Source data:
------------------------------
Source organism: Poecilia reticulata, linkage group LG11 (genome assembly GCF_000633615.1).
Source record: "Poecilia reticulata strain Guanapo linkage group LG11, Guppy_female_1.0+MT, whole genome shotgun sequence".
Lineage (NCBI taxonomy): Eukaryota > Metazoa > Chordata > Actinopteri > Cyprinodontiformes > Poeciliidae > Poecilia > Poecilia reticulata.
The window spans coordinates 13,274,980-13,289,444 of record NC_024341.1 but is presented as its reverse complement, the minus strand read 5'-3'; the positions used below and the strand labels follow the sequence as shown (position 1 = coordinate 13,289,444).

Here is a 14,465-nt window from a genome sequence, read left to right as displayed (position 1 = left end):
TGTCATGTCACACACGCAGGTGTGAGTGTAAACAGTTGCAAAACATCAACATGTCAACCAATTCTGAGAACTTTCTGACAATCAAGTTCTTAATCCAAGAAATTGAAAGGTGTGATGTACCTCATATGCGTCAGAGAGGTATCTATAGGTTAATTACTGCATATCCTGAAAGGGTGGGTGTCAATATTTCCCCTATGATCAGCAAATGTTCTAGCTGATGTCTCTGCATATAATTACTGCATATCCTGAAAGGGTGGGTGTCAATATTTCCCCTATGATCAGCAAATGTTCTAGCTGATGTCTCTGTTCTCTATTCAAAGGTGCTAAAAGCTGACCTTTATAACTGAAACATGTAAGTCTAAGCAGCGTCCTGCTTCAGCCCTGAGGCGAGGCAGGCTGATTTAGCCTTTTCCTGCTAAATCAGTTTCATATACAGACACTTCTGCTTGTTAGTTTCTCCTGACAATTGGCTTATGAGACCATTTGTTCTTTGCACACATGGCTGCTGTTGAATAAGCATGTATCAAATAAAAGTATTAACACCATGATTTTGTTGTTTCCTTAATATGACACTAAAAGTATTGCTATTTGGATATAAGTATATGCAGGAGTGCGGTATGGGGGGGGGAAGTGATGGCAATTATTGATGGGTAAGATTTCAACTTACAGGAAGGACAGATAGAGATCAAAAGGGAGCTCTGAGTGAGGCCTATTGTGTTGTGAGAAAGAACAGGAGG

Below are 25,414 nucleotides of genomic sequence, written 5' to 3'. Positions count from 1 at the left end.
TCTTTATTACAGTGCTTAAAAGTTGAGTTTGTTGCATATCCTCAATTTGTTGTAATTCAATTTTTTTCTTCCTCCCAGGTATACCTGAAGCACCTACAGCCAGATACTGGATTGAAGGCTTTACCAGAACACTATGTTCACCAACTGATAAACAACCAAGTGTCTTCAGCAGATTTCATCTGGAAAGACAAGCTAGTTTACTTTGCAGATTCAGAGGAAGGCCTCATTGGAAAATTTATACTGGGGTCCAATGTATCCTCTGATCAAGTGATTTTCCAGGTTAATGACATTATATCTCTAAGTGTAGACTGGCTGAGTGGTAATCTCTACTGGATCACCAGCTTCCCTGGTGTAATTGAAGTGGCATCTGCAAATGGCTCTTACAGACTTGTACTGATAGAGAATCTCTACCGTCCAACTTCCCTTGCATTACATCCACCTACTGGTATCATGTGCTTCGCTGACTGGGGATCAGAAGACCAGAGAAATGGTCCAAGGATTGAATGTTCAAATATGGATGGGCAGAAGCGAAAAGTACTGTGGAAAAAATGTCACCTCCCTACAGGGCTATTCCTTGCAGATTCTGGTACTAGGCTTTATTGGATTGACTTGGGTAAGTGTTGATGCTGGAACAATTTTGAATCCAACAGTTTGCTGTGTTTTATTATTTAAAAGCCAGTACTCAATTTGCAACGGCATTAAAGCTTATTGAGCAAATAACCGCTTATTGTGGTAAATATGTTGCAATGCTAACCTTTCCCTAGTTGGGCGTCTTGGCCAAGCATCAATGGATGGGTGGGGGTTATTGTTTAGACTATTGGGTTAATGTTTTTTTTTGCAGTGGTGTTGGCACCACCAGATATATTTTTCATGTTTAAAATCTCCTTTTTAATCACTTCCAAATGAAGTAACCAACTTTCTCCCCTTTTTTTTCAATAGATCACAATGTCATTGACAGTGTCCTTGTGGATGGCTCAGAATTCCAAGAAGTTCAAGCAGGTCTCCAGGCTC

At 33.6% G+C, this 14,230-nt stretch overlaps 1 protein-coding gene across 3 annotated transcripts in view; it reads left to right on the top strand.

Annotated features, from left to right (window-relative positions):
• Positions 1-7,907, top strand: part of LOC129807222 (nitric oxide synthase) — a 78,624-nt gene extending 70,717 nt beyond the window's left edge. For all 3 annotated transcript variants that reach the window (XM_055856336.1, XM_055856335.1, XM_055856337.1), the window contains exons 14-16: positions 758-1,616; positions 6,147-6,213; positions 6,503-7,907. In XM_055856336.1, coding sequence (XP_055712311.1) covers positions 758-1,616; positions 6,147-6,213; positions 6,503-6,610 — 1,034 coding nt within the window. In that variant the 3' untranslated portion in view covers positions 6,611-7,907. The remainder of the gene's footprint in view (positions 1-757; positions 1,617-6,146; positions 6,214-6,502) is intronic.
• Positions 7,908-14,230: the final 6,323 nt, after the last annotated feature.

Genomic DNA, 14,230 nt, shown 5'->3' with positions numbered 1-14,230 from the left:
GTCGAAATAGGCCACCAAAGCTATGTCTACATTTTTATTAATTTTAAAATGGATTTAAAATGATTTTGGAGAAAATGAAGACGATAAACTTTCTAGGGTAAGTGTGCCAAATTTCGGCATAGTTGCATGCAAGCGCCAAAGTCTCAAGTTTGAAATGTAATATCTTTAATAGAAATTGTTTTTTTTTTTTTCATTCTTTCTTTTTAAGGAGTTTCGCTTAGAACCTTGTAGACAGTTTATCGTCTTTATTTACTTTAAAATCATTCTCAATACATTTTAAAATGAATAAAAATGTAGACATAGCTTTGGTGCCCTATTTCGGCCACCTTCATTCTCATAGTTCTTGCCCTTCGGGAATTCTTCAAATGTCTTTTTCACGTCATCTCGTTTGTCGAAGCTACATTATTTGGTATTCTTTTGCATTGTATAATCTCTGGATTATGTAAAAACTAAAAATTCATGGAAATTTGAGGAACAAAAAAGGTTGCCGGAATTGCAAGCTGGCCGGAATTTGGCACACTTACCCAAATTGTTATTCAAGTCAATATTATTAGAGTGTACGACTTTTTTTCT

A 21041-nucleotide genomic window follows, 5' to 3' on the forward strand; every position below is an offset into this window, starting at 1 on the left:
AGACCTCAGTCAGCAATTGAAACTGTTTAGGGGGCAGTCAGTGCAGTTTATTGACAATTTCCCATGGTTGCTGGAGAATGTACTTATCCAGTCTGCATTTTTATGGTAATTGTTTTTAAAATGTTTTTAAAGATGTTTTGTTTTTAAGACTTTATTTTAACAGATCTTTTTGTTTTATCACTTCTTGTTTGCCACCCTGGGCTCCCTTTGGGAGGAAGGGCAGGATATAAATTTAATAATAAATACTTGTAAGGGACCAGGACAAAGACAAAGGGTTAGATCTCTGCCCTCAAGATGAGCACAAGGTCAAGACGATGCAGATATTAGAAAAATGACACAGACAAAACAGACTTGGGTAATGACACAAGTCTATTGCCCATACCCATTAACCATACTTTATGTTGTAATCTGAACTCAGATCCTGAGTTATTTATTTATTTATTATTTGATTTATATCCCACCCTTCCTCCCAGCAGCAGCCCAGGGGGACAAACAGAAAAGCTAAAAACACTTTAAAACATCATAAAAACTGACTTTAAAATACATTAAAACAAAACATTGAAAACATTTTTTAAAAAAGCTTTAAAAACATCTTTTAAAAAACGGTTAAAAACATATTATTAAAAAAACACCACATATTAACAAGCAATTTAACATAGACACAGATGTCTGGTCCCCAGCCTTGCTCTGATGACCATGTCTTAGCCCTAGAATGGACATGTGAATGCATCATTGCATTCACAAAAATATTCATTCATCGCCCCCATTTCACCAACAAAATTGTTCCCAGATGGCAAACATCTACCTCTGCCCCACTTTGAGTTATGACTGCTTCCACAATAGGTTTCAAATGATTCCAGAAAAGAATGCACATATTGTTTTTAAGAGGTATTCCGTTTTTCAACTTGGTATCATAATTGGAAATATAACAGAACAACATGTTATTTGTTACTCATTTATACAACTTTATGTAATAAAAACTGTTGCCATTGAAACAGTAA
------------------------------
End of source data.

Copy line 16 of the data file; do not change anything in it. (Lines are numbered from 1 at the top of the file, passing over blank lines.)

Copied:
AGACCTCAGTCAGCAATTGAAACTGTTTAGGGGGCAGTCAGTGCAGTTTATTGACAATTTCCCATGGTTGCTGGAGAATGTACTTATCCAGTCTGCATTTTTATGGTAATTGTTTTTAAAATGTTTTTAAAGATGTTTTGTTTTTAAGACTTTATTTTAACAGATCTTTTTGTTTTATCACTTCTTGTTTGCCACCCTGGGCTCCCTTTGGGAGGAAGGGCAGGATATAAATTTAATAATAAATACTTGTAAGGGACCAGGACAAAGACAAAGGGTTAGATCTCTGCCCTCAAGATGAGCACAAGGTCAAGACGATGCAGATATTAGAAAAATGACACAGACAAAACAGACTTGGGTAATGACACAAGTCTATTGCCCATACCCATTAACCATACTTTATGTTGTAATCTGAACTCAGATCCTGAGTTATTTATTTATTTATTATTTGATTTATATCCCACCCTTCCTCCCAGCAGCAGCCCAGGGGGACAAACAGAAAAGCTAAAAACACTTTAAAACATCATAAAAACTGACTTTAAAATACATTAAAACAAAACATTGAAAACATTTTTTAAAAAAGCTTTAAAAACATCTTTTAAAAAACGGTTAAAAACATATTATTAAAAAAACACCACATATTAACAAGCAATTTAACATAGACACAGATGTCTGGTCCCCAGCCTTGCTCTGATGACCATGTCTTAGCCCTAGAATGGACATGTGAATGCATCATTGCATTCACAAAAATATTCATTCATCGCCCCCATTTCACCAACAAAATTGTTCCCAGATGGCAAACATCTACCTCTGCCCCACTTTGAGTTATGACTGCTTCCACAATAGGTTTCAAATGATTCCAGAAAAGAATGCACATATTGTTTTTAAGAGGTATTCCGTTTTTCAACTTGGTATCATAATTGGAAATATAACAGAACAACATGTTATTTGTTACTCATTTATACAACTTTATGTAATAAAAACTGTTGCCATTGAAACAGTAA